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Migration, Berlin and the Wall – Explorations in a unified divided town

After the fall of the wall in 1989 Berlin was reunified, but still today the former division can be seen and experienced in the urban space. The wall continues to exist in the spatial setup of the town, in architecture and the composition of the population. This is also true for migration. In this course, the different migration histories and infrastructures of East and West Berlin are in focus - and the city is explored hands-on to see the significance and what is left of the wall in the spacial setup.


Course periodAug. 20, 2018 - Aug. 31, 2018 Session III
Category Metropolitan Studies & Urban Development
Course levelsBachelor, Master, Ph.D.
LanguageEnglish
Class size

max. 18 participants in class

Credits and certificate

Participants will receive a final grade certificate and 5 ECTS credit points only in the event of regular attendance (must be present 80% of the time), as well as active participation. Additionally, six weeks after the end of the course a Transcript of Records is issued by Humboldt-University.

Application deadline June 1, 2018, or when participant quota is reached Application period over.
Course fee640.00 Euro | (excl. program fee and discounts)

Description

After the fall of the wall in 1989 Berlin was reunified, but still today the former division can be seen and experienced in the urban space. The wall continues to exist in the spatial setup of the town, in architecture and the composition of the population. This is also true for migration. East and West Berlin have different migration histories and developed different migrant infrastructures. In the summer school we will trace the links between the (fall of the) wall and migration in different parts of Berlin. We will discuss which of these are specific to Berlin and which can be compared to developments in other urban spaces.

A central feature of the summer school will be field trips, in which we will explore different urban spaces. The first will take us to the former wall, exploring what of it is left in the spatial setup of the neighborhood and what meaning it has today. The second takes us to one of the centers of migration in West Berlin and in the third field trip we will explore an area in East Berlin. The field trips will combine guided tours of the area, visits to local museums and/or places of particular importance for migration in the area. The field trips will be prepared in class by reading and discussing about the particular area, its development and migration history. In order to record the experiences of the field trips and transform them into material for discussion students will prepare fieldnotes, i.e. reports of their observations, for each field trip (either written or as Podcast or Video).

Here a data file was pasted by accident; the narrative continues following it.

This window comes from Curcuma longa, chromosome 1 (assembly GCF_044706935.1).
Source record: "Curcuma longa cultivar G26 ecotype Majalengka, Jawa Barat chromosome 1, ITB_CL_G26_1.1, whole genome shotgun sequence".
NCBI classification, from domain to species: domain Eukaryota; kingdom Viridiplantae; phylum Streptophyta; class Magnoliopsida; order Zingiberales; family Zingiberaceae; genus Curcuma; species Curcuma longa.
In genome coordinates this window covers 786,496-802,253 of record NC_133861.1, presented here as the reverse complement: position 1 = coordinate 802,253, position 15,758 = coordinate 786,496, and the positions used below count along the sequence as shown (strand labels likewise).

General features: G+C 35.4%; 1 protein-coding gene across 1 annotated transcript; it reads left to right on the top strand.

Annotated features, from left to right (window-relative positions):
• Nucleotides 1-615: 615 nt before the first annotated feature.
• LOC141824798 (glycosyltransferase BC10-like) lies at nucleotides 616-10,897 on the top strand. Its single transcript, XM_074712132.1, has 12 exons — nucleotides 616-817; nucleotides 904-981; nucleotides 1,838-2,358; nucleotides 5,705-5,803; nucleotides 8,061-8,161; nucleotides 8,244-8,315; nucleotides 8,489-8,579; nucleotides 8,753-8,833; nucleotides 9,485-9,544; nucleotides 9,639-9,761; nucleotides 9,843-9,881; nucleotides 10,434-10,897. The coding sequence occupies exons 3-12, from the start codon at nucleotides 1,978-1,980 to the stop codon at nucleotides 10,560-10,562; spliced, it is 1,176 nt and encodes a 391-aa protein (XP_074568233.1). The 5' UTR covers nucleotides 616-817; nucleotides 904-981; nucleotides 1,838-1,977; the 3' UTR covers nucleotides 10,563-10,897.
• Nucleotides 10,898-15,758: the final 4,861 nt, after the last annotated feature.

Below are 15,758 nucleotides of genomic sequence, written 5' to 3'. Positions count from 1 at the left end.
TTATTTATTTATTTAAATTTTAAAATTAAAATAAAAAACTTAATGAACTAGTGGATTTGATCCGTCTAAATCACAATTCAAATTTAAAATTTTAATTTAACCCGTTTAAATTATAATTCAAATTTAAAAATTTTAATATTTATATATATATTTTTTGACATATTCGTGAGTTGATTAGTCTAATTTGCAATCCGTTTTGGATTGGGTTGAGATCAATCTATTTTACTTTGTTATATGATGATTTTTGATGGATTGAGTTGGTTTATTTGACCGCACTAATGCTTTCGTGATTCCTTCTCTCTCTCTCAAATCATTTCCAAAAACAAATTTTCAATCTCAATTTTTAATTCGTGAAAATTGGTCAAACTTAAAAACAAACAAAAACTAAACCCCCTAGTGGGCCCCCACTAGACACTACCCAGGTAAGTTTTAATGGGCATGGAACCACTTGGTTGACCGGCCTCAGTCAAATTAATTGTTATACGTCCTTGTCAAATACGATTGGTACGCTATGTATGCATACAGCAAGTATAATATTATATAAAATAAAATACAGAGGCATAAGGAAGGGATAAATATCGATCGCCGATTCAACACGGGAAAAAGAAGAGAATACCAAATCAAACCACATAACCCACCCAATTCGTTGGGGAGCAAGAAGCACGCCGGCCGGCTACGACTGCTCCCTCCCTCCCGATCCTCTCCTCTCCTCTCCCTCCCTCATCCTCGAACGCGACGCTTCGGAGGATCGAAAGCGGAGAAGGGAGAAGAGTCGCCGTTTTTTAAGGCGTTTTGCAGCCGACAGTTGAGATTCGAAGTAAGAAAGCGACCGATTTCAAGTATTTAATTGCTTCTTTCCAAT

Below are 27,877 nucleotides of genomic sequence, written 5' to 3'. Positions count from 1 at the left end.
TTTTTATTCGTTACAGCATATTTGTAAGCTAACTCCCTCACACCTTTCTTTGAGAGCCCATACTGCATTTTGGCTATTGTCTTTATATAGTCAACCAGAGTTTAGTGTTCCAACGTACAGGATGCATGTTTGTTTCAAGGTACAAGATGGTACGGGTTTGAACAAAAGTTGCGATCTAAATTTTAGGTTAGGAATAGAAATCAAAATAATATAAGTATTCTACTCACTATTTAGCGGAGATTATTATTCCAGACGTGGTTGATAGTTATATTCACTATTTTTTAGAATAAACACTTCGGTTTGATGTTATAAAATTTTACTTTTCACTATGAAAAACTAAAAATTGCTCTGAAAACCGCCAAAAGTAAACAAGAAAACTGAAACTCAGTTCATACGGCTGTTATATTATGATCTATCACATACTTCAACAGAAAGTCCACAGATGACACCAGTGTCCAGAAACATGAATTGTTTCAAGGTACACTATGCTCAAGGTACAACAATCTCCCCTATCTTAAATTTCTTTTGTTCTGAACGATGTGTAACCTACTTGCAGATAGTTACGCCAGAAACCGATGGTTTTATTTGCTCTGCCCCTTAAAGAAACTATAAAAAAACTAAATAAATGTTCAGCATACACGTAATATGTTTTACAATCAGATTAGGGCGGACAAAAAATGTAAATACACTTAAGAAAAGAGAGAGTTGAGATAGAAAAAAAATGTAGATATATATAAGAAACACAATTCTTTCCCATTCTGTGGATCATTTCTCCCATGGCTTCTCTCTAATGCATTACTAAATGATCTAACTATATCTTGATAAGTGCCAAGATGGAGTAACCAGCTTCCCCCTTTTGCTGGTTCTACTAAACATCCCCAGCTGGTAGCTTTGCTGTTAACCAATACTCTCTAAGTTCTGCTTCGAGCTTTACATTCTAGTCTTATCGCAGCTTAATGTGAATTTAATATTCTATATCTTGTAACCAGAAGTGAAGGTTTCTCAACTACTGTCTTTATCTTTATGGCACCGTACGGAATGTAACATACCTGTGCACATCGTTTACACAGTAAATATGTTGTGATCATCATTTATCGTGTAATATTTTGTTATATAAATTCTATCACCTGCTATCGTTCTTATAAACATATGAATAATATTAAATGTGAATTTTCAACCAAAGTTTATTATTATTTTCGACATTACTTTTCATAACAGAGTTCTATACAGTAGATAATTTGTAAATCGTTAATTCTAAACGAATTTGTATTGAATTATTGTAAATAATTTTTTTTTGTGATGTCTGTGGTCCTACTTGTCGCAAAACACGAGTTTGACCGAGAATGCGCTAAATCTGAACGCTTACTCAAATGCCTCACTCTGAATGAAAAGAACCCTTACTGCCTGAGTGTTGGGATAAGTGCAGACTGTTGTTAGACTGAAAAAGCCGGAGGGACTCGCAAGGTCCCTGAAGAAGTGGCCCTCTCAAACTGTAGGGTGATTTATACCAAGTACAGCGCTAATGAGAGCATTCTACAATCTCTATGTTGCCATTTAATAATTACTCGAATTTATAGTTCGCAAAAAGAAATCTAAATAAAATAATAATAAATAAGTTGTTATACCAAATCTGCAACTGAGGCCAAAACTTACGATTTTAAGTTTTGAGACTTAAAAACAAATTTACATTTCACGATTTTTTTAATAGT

This ethnographic approach to exploring Berlin will provide the basis for a discussion of what is specific to the way urban space is shaped by migration in Berlin and how this can be compared to other urban spaces with different histories and political regimes.

Syllabus

course program (PDF)

Course structure

Academic lessons

  • You will receive a total of 40 hours (one lesson equals 45 minutes).
  • The lessons are held four times a week (see below).
  • Lessons will comprise lectures, group work, discussion sessions, excursions.

 

Schedule

Week 1:

Monday to Thursday: 11am – 12.30pm  & 1.30pm – 5pm

Week 2:

Monday, Tuesday, Thursday and Friday: 11am – 12.30pm & 1.30pm – 5pm

 

Cultural extra-curricular activities:

HUWISU offers a fine selection of interesting extra-curricular activities and aims to give all participants an unforgettable stay in Berlin. Your program includes excursions, sport activities and social gatherings providing you the opportunity to get to know the city, the university and your classmates better and to meet students from all parts of the world. The costs for these offers are included in the course fees.

Activities and tours we offer regularly: Federal Chancellery, German Parliament, House of Representatives, Topography of Terror, Political Archive, Museum Island, Kreuzberg Tour, Daytrip to Potsdam, Boat trip, Beach Volleyball, Exhibitions, Farewell Party…

Language skills English: B2
Motivation Letter about one page in English
Student Profile

Graduate students and PhD candidates, who are interested in empirically exploring the interwovenness of migration, political regimes and urban spaces.

Undergraduate students, who are interested in migration and urban space and have completed the summer school “The Berlin Wall –  Tales of Division and Unity” can attend as well.

Prof. Dr. Urmila Goel

Prof. Dr. Urmila Goel, born 1970, is social and cultural anthropologist at Institute of European Ethnology, Humboldt University, Berlin. Her main research interests are migration and racism, gender and sexuality, intersectionality as well as West-East-inequality in Germany (and Europe).

She was born in West Germany and has lived in East Berlin since 2004. More information on her research interests can be found on her Website: www.urmila.de

CoordinatorPierre Steuer/ Carmen Opolski/ Sanja Müssig
Contact detailsInternational Office
Unter den Linden 6
10999 Berlin
Germany

huwisu@hu-berlin.de